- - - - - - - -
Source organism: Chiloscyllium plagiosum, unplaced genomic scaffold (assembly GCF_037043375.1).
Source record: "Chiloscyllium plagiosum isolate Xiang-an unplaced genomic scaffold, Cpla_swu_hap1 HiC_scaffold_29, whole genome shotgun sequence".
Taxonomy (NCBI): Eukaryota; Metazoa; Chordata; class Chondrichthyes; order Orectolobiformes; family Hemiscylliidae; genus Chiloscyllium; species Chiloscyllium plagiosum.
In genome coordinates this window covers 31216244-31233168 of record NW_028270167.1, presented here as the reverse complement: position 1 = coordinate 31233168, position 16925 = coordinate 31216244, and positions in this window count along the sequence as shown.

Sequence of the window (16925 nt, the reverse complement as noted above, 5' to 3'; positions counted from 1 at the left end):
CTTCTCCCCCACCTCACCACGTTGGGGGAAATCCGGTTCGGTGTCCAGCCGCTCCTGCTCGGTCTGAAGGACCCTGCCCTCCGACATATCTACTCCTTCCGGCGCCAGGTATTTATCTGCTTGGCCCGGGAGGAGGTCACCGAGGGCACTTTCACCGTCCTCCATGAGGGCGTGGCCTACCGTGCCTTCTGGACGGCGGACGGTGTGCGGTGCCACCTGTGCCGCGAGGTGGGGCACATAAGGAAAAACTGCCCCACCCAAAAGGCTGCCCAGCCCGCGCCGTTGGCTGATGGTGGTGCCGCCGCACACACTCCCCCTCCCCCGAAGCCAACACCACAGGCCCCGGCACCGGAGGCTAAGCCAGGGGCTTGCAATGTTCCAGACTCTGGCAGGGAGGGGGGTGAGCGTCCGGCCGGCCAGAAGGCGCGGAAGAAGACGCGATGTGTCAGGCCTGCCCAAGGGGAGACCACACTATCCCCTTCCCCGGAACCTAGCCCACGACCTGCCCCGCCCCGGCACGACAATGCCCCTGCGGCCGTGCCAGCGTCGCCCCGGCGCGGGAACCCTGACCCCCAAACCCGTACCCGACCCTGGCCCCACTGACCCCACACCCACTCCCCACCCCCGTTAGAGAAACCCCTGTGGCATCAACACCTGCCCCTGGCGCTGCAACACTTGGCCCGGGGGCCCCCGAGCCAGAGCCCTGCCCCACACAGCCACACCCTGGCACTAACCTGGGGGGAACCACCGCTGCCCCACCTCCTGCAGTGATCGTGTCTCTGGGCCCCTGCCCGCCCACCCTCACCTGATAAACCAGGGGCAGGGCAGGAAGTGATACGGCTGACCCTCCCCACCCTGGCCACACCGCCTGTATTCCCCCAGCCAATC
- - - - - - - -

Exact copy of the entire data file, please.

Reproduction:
Source organism: Chiloscyllium plagiosum, unplaced genomic scaffold (assembly GCF_037043375.1).
Source record: "Chiloscyllium plagiosum isolate Xiang-an unplaced genomic scaffold, Cpla_swu_hap1 HiC_scaffold_29, whole genome shotgun sequence".
Taxonomy (NCBI): Eukaryota; Metazoa; Chordata; class Chondrichthyes; order Orectolobiformes; family Hemiscylliidae; genus Chiloscyllium; species Chiloscyllium plagiosum.
In genome coordinates this window covers 31216244-31233168 of record NW_028270167.1, presented here as the reverse complement: position 1 = coordinate 31233168, position 16925 = coordinate 31216244, and positions in this window count along the sequence as shown.

Sequence of the window (16925 nt, the reverse complement as noted above, 5' to 3'; positions counted from 1 at the left end):
CTTCTCCCCCACCTCACCACGTTGGGGGAAATCCGGTTCGGTGTCCAGCCGCTCCTGCTCGGTCTGAAGGACCCTGCCCTCCGACATATCTACTCCTTCCGGCGCCAGGTATTTATCTGCTTGGCCCGGGAGGAGGTCACCGAGGGCACTTTCACCGTCCTCCATGAGGGCGTGGCCTACCGTGCCTTCTGGACGGCGGACGGTGTGCGGTGCCACCTGTGCCGCGAGGTGGGGCACATAAGGAAAAACTGCCCCACCCAAAAGGCTGCCCAGCCCGCGCCGTTGGCTGATGGTGGTGCCGCCGCACACACTCCCCCTCCCCCGAAGCCAACACCACAGGCCCCGGCACCGGAGGCTAAGCCAGGGGCTTGCAATGTTCCAGACTCTGGCAGGGAGGGGGGTGAGCGTCCGGCCGGCCAGAAGGCGCGGAAGAAGACGCGATGTGTCAGGCCTGCCCAAGGGGAGACCACACTATCCCCTTCCCCGGAACCTAGCCCACGACCTGCCCCGCCCCGGCACGACAATGCCCCTGCGGCCGTGCCAGCGTCGCCCCGGCGCGGGAACCCTGACCCCCAAACCCGTACCCGACCCTGGCCCCACTGACCCCACACCCACTCCCCACCCCCGTTAGAGAAACCCCTGTGGCATCAACACCTGCCCCTGGCGCTGCAACACTTGGCCCGGGGGCCCCCGAGCCAGAGCCCTGCCCCACACAGCCACACCCTGGCACTAACCTGGGGGGAACCACCGCTGCCCCACCTCCTGCAGTGATCGTGTCTCTGGGCCCCTGCCCGCCCACCCTCACCTGATAAACCAGGGGCAGGGCAGGAAGTGATACGGCTGACCCTCCCCACCCTGGCCACACCGCCTGTATTCCCCCAGCCAATC